expansion room in the container. Place the container into the domestic
freezer and leave until the water has frozen.
The unfrozen liquid is high strength alcohol. Decant it and seal it in a
glass bottle. It is volatile i.e. it is inflammable and will evaporate
Point: -114.00 deg C. Boiling Point: 78.00 deg C.
This method was first bought to the attention of Europeans by Paracelsus in
his published work
'Archidoxis' written in 1527. Francis Bacon
reported as follows ;
"Paracelsus reporteth, that if a glass of wine be set
upon a terrace in bitter frost, it will leave some liquor
unfrozen in the centre of the glass, which excelleth
Spiritus Vini drawn by fire.
extraction apparatus in which you will use the solvents is shown in
Part 5 of this series.
The production of salves, creams and lotions will require some or all of the
following which are used as the carriers for the active substances :
Beeswax (preferably unbleached)
quality sweet almond or sunflower oil. (It should have been deodorised
(c) Gum Benzoin (As a preservative)
(d) Honey and Propolis
This theme will be further explored in coming articles. Further information
may be found on this web site.
have had feedback that there appears to be a problem with the freezing out
of ethenol from cheap chateau cardboard wine and also from a brandy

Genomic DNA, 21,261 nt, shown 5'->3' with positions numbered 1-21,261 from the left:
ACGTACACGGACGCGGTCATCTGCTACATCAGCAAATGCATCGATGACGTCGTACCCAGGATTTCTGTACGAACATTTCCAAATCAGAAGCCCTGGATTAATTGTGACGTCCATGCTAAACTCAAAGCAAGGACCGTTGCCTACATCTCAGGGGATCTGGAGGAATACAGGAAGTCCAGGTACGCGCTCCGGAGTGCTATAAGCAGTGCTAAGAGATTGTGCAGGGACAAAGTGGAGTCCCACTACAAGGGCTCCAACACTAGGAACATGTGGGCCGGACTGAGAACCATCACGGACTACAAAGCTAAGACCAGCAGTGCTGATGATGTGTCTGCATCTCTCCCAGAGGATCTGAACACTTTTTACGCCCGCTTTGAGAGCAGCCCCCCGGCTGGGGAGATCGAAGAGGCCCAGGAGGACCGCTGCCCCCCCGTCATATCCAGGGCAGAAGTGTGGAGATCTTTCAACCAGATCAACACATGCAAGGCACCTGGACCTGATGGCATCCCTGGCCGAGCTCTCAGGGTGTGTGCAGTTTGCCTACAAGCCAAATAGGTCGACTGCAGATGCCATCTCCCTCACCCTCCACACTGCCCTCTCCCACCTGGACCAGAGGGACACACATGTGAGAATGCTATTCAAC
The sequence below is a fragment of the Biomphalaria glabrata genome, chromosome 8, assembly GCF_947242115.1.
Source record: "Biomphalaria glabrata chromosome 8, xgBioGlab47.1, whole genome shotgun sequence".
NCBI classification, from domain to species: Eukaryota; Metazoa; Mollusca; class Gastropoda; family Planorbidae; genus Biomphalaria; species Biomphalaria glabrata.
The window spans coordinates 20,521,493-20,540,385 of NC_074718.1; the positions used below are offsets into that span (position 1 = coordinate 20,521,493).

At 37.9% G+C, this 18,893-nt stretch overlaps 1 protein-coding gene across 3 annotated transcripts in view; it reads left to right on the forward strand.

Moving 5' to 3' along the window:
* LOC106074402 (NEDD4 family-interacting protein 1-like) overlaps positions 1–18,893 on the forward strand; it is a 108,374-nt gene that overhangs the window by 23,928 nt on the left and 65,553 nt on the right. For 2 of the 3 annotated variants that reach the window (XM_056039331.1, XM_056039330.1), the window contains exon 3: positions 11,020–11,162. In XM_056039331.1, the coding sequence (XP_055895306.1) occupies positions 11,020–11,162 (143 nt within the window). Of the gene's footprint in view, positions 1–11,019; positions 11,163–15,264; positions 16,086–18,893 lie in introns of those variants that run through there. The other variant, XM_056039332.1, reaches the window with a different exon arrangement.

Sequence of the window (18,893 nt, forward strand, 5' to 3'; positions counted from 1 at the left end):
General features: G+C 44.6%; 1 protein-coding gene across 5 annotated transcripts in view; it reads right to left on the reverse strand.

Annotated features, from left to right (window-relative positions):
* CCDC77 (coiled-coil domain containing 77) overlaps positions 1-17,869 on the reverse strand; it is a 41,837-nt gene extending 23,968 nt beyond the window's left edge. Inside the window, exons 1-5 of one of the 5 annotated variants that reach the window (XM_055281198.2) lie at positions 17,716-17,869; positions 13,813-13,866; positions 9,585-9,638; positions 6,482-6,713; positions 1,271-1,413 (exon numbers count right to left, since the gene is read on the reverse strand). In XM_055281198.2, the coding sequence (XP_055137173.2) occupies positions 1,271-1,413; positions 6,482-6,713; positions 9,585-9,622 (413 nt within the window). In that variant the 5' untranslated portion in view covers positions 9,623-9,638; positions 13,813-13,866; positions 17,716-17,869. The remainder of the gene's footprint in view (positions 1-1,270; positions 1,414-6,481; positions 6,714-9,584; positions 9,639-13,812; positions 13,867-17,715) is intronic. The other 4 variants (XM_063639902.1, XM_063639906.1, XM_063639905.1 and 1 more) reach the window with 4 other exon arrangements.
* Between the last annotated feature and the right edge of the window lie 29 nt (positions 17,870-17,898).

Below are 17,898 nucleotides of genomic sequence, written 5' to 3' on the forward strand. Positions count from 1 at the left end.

manufactured in the USA which the label stated was 40 % by volume.
The brandy turned into a syrupy mass whilst the cheap wine just froze ike a
block of ice. The freezing point between alcohol and water is big enough to
drive a railway engine through.
The only logical explanation is that both of the liquids contain additives
which have bound the ethanol to the water in such a way that they cannot be
separated by freezing. I know from personal experience that a wide range of
chemicals including glycerine is added to improve taste in inferior wines.
If glycerine is present in any quantity it will alter the physical
characteristics of the liquid. In that situation the only resort is to
Distillation cannot produce absolute alcohol. Maximum is 95 % by volume. The
remaining 5 % water has to be removed by chemical means.
Another possible explanation is that the ethanol contained is not from an
accepted plant source. For example it could be produced from milk whey, or
even wood chips. To the chemist alcohol is alcohol and is given the same
I believe this to be incorrect. The physiological effects of alcohol
produced from fruits, grains and other plant parts differ from each other in
their effect on the mental state. However, as a body they have a
totally different effect to that of alcohol produced by synthesis, rather
than by fermentation.
The Pharmageddon Herbal
equivalent of a 3 year certificated course in Western Herbology, Save
These articles have been published in
Science In Africa